Creating a net-zero future

COP26 provides a real opportunity to recognise local government as a key partner in tackling climate change.

We are living in a time of tremendous global change.

Never before have we faced a health pandemic at such a significant, worldwide scale. 

And never before has it been more urgent to tackle climate change, which threatens all livelihoods and species across our planet. 

The next decade will be critical for ensuring we are on the right track to transition our places, societies and economies to a net-zero carbon future. 

With the UN’s 26th Conference of the Parties (COP26) taking place this November, in Glasgow, there is a momentous opportunity for world leaders to be ambitious and accelerate action to create a net-zero future. 

“Councils are well placed to deliver transformative action on the ground”

But net zero can only be achieved if decarbonisation happens in every place, community and household across the country, and this will require local leadership. 

Councils are well placed to do this and can deliver transformative action on the ground. As the LGA’s ‘A local path to net zero’ sets out, councils have many functions and responsibilities that can support national and international targets.

These include their role as:

  • place shapers – councils have powers or influence over roughly a third of emissions in their local areas
  • purchasers – local government third-party spend in 2019/20 was at least £63 billion
  • delivery agents – LGA polling in February found that 71 per cent of respondents most trusted their local councils, compared with 18 per cent that most trusted government, when it came to local decision-making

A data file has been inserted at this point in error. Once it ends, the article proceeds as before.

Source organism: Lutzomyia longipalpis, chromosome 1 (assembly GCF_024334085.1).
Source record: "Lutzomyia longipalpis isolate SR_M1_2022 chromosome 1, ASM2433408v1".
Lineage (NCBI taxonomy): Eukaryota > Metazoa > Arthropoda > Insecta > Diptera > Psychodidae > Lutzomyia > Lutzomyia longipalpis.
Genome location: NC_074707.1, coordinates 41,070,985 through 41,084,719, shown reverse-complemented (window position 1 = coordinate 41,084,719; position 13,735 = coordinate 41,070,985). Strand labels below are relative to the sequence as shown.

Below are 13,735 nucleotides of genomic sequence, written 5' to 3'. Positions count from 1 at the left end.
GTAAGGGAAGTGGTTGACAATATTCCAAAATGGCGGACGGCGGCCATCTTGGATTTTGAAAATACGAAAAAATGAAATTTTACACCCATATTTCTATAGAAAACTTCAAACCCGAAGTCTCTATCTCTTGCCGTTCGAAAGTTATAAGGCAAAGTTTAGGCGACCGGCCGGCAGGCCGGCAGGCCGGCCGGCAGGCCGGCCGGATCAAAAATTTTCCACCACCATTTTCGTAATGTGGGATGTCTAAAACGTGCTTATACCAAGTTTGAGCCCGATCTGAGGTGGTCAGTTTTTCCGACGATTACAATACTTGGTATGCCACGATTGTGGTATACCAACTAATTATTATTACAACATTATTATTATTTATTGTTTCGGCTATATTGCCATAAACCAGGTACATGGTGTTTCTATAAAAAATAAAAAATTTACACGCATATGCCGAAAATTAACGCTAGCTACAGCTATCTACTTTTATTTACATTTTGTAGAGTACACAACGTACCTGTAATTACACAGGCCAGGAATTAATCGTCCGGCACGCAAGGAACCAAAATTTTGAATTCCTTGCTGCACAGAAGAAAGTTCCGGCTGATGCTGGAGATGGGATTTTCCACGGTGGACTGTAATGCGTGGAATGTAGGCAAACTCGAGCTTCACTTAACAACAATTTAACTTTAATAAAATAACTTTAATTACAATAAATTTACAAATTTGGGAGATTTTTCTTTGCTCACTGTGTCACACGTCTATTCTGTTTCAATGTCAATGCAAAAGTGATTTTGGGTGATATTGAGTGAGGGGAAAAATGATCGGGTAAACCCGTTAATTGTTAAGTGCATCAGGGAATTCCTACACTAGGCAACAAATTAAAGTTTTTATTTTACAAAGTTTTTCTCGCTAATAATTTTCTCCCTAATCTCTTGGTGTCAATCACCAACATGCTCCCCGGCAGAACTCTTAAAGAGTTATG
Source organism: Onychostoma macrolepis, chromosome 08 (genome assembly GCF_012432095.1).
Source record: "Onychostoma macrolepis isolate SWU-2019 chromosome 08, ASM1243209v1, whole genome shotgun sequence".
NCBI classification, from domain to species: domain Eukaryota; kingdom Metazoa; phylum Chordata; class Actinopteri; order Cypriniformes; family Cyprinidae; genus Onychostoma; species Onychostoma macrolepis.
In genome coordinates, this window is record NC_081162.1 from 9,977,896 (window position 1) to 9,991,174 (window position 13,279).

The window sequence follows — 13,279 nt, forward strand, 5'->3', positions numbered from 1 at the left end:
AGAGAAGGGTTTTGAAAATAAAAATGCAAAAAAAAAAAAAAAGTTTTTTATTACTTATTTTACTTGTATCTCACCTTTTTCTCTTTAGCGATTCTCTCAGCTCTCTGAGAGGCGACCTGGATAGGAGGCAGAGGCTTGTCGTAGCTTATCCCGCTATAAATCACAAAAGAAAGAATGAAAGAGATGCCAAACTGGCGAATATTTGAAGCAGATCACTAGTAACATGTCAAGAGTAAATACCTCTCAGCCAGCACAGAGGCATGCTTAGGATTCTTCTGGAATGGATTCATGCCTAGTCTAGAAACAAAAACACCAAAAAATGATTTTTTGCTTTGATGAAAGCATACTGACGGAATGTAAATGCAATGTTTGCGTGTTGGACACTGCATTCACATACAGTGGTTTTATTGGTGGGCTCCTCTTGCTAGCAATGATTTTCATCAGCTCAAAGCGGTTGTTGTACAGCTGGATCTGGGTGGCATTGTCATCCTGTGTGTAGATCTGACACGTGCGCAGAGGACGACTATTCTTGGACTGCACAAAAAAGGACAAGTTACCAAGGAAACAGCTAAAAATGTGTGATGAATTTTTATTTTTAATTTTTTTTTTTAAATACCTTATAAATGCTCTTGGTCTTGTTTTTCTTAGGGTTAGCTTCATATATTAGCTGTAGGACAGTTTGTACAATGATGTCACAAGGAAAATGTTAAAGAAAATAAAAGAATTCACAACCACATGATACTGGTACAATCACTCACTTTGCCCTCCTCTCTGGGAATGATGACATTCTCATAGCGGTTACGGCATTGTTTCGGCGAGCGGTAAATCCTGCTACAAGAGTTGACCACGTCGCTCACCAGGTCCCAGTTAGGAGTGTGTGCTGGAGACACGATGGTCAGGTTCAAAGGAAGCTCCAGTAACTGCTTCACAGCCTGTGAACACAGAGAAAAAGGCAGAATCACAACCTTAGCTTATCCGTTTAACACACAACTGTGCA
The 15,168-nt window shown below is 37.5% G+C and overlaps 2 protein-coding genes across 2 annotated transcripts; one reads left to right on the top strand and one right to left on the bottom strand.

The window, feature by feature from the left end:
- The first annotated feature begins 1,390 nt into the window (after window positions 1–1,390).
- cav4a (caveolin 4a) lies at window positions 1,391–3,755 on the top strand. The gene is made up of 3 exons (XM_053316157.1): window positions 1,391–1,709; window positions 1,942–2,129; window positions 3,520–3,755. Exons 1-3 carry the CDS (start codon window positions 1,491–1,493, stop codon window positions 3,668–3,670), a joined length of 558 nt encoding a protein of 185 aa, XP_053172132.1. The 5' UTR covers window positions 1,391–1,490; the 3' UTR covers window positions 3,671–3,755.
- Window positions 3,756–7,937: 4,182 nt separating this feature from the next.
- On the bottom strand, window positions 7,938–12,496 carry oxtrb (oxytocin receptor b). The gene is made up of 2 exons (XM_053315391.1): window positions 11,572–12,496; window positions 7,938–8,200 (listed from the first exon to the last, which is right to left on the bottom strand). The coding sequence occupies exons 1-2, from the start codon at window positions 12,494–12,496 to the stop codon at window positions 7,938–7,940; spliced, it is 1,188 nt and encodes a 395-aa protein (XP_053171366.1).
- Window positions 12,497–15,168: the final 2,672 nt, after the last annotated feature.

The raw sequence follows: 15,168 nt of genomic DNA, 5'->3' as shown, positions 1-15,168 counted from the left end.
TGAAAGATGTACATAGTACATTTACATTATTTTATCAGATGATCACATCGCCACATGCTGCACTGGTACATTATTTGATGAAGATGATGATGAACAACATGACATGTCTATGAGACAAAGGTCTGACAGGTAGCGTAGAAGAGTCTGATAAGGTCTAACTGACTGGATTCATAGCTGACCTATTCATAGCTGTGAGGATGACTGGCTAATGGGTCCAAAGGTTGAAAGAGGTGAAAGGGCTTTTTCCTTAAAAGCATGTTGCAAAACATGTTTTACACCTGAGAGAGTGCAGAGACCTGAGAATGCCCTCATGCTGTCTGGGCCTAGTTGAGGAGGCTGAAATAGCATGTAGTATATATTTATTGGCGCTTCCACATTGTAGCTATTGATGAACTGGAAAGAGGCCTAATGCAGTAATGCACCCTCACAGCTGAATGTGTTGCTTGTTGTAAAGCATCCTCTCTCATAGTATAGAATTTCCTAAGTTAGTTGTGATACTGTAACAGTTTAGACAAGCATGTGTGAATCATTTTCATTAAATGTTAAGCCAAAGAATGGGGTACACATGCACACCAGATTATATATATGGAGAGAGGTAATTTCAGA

• convenors of partners and communities – as much as 62 per cent of the future reduction in emissions will rely on individual choices and behaviours
  • asset owners – councils are responsible for an estimated 27,000 parks and green spaces.

Councils want to work as partners with government and we have been calling for a national framework for addressing the climate emergency. 

This framework should provide strategic direction and clarity on the roles and responsibilities of national and local government, along with an assessment of public and private finance to ensure councils are resourced and enabled to fulfil their roles.

COP26 provides a real opportunity to recognise local government as a key partner and step up delivery on our climate ambitions. This is why we support the international calls for COP26 to be the year of multi-level action. 

The LGA, along with our domestic and international partners, is asking for formal representation of regional and local government through a dedicated chapter in the official agreement reached at COP26. 

We are also calling for a commitment to recognising and empowering local government in the UK’s updated National Determined Contributions to the UN Framework Convention on Climate Change. 

As host, the UK Government can champion inclusion and collaboration with local and regional governments, and set a global example.

So we are pleased that there will be a dedicated ‘Cities, regions and built environment day’ at COP26, on 11 November. We are working to ensure that local government has a strong presence on this day and throughout the conference. 

The success of COP26 will be in its legacy. The ambitions and commitments made ahead of and at the conference will have lasting impacts for setting the trajectory of change in the years to come. 

It is crucial that these impacts are positive and enable councils to tackle climate change locally.


Road to COP26

For the first time, the UK will host the UN Climate Change Conference of the Parties (COP26) from 1-12 November, in partnership with Italy.